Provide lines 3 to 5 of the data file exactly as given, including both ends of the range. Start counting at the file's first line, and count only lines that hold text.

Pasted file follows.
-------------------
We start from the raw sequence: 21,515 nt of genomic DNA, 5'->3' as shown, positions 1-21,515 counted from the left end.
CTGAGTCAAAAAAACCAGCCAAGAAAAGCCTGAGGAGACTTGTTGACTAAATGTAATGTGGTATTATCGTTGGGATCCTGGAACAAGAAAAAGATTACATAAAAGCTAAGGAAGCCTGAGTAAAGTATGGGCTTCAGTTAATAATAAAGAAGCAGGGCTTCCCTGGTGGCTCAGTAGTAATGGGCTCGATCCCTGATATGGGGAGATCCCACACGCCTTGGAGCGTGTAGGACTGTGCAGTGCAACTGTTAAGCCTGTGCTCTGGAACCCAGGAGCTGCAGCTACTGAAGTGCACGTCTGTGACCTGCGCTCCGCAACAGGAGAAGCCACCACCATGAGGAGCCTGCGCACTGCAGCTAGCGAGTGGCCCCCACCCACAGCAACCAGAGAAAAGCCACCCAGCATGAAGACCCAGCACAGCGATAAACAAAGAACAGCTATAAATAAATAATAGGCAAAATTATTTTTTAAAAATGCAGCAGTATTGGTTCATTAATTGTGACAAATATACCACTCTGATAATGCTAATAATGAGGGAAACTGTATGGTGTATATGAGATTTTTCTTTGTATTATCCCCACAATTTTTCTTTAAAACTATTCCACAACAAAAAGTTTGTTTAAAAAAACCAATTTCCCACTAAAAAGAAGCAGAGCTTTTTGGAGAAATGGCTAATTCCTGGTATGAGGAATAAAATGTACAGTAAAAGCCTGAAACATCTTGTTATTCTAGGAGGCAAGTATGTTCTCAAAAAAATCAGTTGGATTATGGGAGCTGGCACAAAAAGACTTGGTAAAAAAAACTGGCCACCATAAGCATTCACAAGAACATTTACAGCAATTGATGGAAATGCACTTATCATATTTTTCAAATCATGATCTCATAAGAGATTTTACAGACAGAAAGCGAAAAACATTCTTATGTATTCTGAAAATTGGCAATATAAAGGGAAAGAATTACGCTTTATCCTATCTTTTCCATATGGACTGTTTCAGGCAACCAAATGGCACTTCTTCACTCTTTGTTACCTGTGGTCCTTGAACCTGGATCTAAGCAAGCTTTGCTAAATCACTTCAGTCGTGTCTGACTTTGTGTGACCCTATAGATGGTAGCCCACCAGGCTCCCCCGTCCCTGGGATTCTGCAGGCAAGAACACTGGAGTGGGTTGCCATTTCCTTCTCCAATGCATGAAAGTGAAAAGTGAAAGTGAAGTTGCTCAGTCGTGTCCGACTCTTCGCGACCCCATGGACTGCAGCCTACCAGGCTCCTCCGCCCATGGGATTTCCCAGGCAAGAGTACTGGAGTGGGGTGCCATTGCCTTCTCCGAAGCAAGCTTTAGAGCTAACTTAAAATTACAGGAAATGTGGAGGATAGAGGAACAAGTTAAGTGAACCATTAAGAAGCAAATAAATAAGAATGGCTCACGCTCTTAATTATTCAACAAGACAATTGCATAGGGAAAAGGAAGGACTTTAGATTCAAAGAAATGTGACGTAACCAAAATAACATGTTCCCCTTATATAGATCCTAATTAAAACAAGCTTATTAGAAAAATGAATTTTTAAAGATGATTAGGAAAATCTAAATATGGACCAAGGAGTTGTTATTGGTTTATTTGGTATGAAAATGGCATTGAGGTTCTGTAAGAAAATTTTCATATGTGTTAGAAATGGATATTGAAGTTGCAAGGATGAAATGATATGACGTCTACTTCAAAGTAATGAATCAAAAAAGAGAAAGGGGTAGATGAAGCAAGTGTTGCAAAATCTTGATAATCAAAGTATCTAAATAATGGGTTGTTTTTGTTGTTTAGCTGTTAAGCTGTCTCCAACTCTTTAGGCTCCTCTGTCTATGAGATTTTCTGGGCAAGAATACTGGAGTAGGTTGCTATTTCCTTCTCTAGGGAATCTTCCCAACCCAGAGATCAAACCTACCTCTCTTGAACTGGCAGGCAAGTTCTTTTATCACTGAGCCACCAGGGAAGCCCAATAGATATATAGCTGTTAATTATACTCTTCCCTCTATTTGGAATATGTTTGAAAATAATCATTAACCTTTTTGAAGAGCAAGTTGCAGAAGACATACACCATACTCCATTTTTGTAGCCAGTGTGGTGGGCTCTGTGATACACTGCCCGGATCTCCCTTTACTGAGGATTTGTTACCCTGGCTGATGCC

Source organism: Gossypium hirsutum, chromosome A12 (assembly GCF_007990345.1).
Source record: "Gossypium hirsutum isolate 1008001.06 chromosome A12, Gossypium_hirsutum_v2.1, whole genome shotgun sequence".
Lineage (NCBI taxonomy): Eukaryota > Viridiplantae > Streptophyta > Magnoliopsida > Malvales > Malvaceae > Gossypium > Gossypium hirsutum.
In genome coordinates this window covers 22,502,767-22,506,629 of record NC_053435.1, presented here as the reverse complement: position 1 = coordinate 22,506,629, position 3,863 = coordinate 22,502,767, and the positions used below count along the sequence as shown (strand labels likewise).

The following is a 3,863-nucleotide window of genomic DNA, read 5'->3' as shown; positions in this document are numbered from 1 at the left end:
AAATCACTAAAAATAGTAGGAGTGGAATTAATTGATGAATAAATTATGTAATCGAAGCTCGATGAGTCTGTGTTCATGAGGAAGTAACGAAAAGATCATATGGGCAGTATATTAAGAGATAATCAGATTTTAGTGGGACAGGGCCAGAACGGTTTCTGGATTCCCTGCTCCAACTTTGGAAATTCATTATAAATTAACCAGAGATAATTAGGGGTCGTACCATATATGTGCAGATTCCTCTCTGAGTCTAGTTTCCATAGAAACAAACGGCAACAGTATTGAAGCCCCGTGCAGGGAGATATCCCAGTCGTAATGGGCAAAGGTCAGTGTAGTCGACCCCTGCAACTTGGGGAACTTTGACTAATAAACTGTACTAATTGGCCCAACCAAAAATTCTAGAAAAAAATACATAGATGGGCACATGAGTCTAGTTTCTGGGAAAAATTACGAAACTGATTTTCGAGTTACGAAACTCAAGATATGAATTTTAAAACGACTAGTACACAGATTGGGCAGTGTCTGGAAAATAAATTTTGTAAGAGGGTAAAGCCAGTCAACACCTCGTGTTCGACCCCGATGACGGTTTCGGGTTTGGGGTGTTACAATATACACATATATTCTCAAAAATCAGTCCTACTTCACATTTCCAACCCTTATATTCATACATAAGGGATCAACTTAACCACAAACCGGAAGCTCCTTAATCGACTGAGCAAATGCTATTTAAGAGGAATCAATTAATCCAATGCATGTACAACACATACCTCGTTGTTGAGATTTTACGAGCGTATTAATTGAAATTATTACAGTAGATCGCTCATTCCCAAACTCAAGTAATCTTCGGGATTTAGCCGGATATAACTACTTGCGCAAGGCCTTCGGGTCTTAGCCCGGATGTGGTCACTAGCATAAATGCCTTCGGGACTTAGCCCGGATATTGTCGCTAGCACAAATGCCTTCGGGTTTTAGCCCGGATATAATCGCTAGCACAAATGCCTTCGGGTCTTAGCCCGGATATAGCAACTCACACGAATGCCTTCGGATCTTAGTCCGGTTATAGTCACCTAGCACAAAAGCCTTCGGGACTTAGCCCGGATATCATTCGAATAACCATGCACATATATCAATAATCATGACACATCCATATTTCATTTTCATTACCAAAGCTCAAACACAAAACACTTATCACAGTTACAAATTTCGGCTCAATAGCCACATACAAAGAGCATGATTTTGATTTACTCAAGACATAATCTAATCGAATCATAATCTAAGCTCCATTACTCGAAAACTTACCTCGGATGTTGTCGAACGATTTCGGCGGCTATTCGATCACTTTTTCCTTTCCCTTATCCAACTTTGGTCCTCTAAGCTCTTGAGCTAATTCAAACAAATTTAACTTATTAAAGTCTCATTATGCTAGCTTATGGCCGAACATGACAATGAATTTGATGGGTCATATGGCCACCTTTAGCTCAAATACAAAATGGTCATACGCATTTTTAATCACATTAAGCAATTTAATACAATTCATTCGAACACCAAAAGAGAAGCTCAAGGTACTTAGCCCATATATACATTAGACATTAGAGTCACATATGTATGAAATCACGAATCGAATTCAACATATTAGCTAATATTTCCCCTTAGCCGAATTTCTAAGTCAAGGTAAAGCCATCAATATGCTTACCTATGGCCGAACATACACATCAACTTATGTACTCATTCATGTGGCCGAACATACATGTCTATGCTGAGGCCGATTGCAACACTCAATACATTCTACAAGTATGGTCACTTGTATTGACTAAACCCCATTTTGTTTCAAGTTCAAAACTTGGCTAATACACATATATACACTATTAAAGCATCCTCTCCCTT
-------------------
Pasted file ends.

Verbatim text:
Source organism: Gossypium hirsutum, chromosome A12 (assembly GCF_007990345.1).
Source record: "Gossypium hirsutum isolate 1008001.06 chromosome A12, Gossypium_hirsutum_v2.1, whole genome shotgun sequence".
Lineage (NCBI taxonomy): Eukaryota > Viridiplantae > Streptophyta > Magnoliopsida > Malvales > Malvaceae > Gossypium > Gossypium hirsutum.